The AMD Ryzen Threadripper 2990WX is an awesome processor from AMD, sporting 32 cores and 64 threads for those that need them, at a competitive price. The launch put AMD "in a different HEDT league to Intel," declared the HEXUS editor back in August. There were only a couple of slight negatives about the processor spotted during our day-0 review; its single thread competitiveness, and gaming (if you didn't turn on Game Mode). However, subsequently it became apparent that systems packing this processor faced (depending upon the task) performance regressions under Windows.
Initially the processor chiplet architecture - how the multiple dies communicated with system memory - was blamed for the performance regressions. It was thought this was the problem as the Threadripper 2990WX has only 4 memory channels, but subsequent testing showed the AMD EPYC 7551 32 core 64 thread processor suffered from "the same performance regressions issue and it has 8 memory channels," notes HardOCP.
Further clues to what was taking place came from Threadripper 2990WX tests using Linux as the OS. It was noticed that performance regressions seem in Windows would be absent on Linux systems in the Linux native equivalent apps. This, and some other observations, effectively eliminated the issue being something within the chip design and pointed the finger squarely at Windows, likely the Windows Kernel.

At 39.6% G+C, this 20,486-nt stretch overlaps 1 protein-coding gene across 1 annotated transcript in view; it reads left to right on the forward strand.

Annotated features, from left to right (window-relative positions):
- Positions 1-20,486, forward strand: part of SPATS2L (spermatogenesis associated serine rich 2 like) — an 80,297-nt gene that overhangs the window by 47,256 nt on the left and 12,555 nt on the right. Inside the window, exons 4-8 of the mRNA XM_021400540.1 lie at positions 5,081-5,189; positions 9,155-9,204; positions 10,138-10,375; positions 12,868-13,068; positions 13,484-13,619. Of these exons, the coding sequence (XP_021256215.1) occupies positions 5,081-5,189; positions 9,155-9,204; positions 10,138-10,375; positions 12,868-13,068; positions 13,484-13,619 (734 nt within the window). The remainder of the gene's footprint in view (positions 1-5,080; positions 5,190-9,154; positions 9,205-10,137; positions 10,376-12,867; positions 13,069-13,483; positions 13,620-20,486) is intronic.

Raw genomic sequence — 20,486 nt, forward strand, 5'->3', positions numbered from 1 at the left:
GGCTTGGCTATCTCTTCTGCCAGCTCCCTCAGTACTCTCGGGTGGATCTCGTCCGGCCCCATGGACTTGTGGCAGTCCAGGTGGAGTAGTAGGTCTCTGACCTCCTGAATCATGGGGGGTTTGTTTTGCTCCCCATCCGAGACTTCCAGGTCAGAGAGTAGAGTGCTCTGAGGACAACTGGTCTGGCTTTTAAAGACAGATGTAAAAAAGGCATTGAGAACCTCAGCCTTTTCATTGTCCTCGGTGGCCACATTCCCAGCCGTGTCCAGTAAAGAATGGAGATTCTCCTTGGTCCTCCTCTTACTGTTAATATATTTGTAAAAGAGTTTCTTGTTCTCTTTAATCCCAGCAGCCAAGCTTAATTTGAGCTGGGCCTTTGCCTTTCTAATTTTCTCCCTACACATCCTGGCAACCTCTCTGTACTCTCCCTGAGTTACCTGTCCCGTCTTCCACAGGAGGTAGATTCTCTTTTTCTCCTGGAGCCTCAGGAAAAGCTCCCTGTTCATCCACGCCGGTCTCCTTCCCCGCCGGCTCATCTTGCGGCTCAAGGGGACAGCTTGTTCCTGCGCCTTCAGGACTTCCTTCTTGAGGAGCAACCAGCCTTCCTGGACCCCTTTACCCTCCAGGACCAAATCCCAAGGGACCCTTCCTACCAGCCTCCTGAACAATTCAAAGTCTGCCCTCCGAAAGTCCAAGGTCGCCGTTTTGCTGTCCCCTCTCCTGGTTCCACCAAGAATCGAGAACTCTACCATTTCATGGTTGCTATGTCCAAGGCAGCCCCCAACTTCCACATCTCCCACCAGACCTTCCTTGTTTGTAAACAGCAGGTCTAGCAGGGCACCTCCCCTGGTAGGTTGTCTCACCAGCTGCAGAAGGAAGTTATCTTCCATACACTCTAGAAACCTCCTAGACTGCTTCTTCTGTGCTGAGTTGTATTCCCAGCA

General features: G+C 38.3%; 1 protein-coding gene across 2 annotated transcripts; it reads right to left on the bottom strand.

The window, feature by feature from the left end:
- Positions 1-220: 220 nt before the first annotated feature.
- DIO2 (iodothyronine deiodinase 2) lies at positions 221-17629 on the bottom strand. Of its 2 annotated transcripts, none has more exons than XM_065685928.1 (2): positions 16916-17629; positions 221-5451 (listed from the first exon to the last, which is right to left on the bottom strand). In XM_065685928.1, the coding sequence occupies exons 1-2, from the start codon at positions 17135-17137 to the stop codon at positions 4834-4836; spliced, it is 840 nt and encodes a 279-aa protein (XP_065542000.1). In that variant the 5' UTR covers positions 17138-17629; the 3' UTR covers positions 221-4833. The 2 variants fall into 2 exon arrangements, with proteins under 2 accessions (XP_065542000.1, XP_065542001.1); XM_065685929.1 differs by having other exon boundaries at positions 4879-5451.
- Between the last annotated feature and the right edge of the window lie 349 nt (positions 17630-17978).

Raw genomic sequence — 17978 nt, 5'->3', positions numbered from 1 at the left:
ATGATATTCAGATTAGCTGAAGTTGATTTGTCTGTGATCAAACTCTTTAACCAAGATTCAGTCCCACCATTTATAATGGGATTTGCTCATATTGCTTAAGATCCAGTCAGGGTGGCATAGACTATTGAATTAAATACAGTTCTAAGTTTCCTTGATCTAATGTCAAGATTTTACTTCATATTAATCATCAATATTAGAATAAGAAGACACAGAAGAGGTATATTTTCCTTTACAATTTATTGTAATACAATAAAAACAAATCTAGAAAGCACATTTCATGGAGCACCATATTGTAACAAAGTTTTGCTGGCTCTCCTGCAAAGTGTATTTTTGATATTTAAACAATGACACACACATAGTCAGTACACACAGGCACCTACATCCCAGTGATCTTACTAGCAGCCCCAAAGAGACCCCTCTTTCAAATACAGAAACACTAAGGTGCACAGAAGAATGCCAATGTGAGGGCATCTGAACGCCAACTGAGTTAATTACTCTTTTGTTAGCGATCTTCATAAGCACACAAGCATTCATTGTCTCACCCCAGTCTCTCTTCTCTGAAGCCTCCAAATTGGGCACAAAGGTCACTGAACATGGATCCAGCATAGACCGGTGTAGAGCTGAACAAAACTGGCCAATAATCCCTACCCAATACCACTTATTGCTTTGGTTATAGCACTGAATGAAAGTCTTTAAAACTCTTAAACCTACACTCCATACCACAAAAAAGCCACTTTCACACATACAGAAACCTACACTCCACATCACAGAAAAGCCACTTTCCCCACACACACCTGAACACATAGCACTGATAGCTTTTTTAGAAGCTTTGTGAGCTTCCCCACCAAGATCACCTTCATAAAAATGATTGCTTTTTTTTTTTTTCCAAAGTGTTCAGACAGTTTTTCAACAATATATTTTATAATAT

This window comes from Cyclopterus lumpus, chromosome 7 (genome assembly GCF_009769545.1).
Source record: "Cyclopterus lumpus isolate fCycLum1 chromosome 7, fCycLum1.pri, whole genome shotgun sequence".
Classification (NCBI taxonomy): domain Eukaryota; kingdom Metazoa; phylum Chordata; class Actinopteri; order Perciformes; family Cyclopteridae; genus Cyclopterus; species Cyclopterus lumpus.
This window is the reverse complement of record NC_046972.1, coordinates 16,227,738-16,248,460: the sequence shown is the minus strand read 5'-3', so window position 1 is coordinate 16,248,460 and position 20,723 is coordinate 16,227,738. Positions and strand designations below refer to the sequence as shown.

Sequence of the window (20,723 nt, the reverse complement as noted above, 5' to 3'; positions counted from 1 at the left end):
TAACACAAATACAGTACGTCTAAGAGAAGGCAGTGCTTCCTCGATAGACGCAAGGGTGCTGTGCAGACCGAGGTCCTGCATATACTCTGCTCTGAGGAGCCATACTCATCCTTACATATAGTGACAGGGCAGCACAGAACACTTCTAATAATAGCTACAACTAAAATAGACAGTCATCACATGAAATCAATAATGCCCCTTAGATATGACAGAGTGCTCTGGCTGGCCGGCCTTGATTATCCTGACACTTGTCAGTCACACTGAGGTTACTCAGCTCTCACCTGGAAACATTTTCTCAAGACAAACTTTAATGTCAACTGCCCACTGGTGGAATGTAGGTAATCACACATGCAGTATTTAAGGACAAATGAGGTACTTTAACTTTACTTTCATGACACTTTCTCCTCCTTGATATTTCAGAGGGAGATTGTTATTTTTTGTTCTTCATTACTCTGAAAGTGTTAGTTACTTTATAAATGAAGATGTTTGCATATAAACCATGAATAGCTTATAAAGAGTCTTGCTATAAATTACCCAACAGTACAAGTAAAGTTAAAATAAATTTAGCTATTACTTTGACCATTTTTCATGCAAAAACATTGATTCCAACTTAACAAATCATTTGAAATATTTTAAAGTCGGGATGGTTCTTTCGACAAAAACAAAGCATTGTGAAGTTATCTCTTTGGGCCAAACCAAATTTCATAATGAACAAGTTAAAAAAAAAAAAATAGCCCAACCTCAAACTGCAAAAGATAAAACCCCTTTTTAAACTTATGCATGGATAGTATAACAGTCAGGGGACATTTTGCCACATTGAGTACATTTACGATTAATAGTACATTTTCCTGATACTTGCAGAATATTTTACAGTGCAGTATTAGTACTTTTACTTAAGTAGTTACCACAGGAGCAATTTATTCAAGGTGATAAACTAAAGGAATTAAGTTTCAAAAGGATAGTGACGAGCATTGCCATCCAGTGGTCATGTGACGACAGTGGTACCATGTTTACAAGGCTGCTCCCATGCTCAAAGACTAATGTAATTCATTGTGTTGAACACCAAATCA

LevelOneTechs recently shared a blog post sketching out their observations, detective work, and (nicely) a solution for the Threadripper performance regressions. Wendell, from LevelOneTechs, notes that programs such as Adobe Premiere, Indigo's Renderer, Blender, 7zip, plus gamers using Nvidia drivers were treated to patches with varying degrees of success - while some haven't enjoyed performance uplifts from such application developer activity.
In some tests with the Indigo renderer Wendell noticed that "taking a single thread out of the list of available threads to run the program on (called CPU Affinity) via the windows task manager would improve performance to similar levels as I was seeing on Linux". With this weird behaviour more or less isolated, Wendell got together with Jeremy Collake at Bitsum to create a utility called CorePrio. In the utility there is a checkbox for 'NUMA Dissociater' which effectively eliminates the Windows vs Linux performance disadvantage by automating the thread tweaking.
To read more about the zeroing-in on this Windows kernel bug and the CorePrio utility please check the respective links (or simply sit back and watch Wendell talk through everything in the LevelOneTechs video above). Programs that previously suffered from performance regressions on Windows should be able to almost double their performance after using this tool.